• EricLanzillotta over 5 years ago

    The Fake Music Re-Anticipations label seems to be entirely conceptual releases which are PDF files. Does this really belong on Discogs at all if there is no audio?
  • Diognes_The_Fox over 5 years ago

    I don't think these are valid
  • Jayfive over 5 years ago

    All up for removal.

    Once again this is relevant:
    https://www.youtube.com/watch?v=X5-rGN0ou_4

    Not to mention this:
    https://www.youtube.com/watch?v=Iu7vySQbgXI
  • Mr.Mystery over 5 years ago

    Oh you've got to be kidding...
  • unscented over 5 years ago

    Hey all,

    Thanks for your feedback. It's disappointing to see that you're not willing to recognize these releases as legitimate. Some of this music (e.g. the Reynols release, as well as the Yves Klein and Charles Wilp one) seems able to exist elsewhere on Discogs. In the case of the Reynols album, it being "recorded" doesn't really seem apt, as it's a CD full of blank tracks; I think you might reconsider what you mean by the term. For the Dutch band VOLVO, who didn't write or record any music during their career, the only way to record their existence or their work is to write about it, hence our decision to use a format like PDF.

    I began to use Discogs habitually while working in editorial capacities for music journals, and as a result I've long considered it not a marketplace but a database—and a really impressive one at that. It's a researcher's (not to mention fact-checker's) dream! Its breadth and accuracy are its great attributes. It's a shame to think that this impressive archive contains, and will apparently continue to contain, omissions based on a work's media of dissemination. (I hope you'll recognize that it is the business of the artist to examine and sometimes to work beyond whatever ideology is present in a given medium.) It has been a goal of Fake Music to account for and draw attention to gaps like these.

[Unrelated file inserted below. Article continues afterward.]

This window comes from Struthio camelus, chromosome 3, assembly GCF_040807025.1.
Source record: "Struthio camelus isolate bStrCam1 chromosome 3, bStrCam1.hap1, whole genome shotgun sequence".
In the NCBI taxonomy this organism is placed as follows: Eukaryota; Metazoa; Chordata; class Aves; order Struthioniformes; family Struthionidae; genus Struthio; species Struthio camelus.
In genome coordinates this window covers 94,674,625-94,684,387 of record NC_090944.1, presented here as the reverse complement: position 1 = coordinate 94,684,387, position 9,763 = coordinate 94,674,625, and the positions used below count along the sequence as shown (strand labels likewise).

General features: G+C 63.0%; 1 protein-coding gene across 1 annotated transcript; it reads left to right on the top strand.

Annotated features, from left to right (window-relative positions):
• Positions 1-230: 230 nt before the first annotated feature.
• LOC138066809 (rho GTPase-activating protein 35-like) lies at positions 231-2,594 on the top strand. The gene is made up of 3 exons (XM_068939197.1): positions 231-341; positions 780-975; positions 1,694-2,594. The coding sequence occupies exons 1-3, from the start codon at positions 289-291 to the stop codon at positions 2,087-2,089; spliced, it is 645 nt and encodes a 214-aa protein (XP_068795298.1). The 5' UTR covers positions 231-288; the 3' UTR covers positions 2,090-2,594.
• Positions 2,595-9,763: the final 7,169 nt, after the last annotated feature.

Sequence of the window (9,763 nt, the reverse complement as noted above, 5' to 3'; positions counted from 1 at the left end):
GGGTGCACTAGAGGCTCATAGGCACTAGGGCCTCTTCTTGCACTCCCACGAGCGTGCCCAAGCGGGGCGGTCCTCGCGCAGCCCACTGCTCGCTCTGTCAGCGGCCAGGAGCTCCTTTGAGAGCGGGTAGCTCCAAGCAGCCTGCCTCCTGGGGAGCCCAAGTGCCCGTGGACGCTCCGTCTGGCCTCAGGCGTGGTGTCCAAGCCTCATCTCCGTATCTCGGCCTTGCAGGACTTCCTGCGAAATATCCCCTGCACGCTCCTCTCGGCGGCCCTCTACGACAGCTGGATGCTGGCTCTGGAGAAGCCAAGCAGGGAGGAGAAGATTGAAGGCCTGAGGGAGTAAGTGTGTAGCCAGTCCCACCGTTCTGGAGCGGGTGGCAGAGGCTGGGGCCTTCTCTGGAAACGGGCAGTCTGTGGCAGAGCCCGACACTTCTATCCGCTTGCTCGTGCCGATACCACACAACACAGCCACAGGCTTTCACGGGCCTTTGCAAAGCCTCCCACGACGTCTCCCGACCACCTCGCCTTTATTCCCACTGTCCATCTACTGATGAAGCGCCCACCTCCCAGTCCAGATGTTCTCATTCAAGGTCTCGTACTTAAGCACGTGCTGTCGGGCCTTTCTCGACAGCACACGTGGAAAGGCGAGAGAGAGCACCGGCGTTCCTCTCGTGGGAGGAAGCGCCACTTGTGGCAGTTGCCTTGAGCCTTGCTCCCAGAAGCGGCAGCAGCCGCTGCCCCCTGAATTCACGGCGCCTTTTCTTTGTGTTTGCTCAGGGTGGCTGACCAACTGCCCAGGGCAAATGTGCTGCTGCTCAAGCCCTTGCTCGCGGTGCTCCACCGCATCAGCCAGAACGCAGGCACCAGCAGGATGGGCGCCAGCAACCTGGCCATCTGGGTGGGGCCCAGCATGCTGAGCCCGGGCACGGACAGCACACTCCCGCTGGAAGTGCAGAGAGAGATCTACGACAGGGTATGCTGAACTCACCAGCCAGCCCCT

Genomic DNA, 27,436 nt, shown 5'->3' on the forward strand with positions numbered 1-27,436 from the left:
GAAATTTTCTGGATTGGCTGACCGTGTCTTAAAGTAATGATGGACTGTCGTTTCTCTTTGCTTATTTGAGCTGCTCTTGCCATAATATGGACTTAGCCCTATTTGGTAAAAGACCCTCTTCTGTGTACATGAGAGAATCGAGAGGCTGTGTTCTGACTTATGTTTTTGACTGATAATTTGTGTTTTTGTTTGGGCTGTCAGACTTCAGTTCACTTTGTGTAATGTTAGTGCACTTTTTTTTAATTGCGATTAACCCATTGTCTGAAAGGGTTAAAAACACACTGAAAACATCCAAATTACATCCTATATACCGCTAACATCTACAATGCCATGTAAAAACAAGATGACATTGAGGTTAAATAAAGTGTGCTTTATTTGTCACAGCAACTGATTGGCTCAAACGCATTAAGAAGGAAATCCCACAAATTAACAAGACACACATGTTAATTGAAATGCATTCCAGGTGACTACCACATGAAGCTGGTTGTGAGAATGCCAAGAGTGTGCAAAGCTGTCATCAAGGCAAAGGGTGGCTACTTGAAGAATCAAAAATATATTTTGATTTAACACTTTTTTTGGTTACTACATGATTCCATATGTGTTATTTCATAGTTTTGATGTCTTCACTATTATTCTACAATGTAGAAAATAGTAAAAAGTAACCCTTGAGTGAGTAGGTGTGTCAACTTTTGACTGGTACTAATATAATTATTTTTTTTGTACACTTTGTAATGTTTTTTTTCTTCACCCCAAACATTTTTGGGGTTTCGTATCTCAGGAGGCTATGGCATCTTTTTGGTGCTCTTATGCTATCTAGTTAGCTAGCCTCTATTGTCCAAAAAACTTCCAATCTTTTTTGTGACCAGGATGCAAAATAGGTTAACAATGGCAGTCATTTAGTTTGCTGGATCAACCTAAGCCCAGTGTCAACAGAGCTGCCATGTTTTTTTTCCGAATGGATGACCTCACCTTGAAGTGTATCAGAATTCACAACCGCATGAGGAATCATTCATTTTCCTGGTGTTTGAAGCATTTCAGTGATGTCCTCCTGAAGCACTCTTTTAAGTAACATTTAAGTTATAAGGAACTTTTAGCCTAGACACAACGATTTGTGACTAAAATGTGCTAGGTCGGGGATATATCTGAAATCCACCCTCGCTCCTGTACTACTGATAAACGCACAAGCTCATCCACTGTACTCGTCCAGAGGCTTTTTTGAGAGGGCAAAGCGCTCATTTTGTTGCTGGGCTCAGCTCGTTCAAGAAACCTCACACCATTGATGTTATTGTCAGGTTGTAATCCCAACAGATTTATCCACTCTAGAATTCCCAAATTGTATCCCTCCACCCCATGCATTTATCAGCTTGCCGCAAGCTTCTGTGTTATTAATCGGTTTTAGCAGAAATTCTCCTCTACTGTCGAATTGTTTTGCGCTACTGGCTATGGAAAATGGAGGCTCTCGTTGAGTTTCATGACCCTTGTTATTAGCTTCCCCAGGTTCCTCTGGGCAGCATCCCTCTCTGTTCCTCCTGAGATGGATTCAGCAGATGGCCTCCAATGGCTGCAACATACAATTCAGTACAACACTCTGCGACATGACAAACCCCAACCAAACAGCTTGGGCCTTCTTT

I'll also add that many Discogs users have contacted the label in appreciation or just out of curiosity. Do you not think that somebody surfing the catalogues of Alison Knowles, Alphonse Allais, or Daniel Eatock is expecting (maybe even hoping?) to find some funny instances of nothingness? I think Fake Music is as legitimate as any bootlegger—whose like I know Discogs does recognize—perhaps even more so as we don't seek any sort of profit.

    And thank you, Jayfive, for these links. I'm happy to be made aware of the "Underground Bands" sketch. Anent the latter, we of course recognize that our project has an air of silliness about it, but that is not evidence substantial enough to convince us that we should stop.

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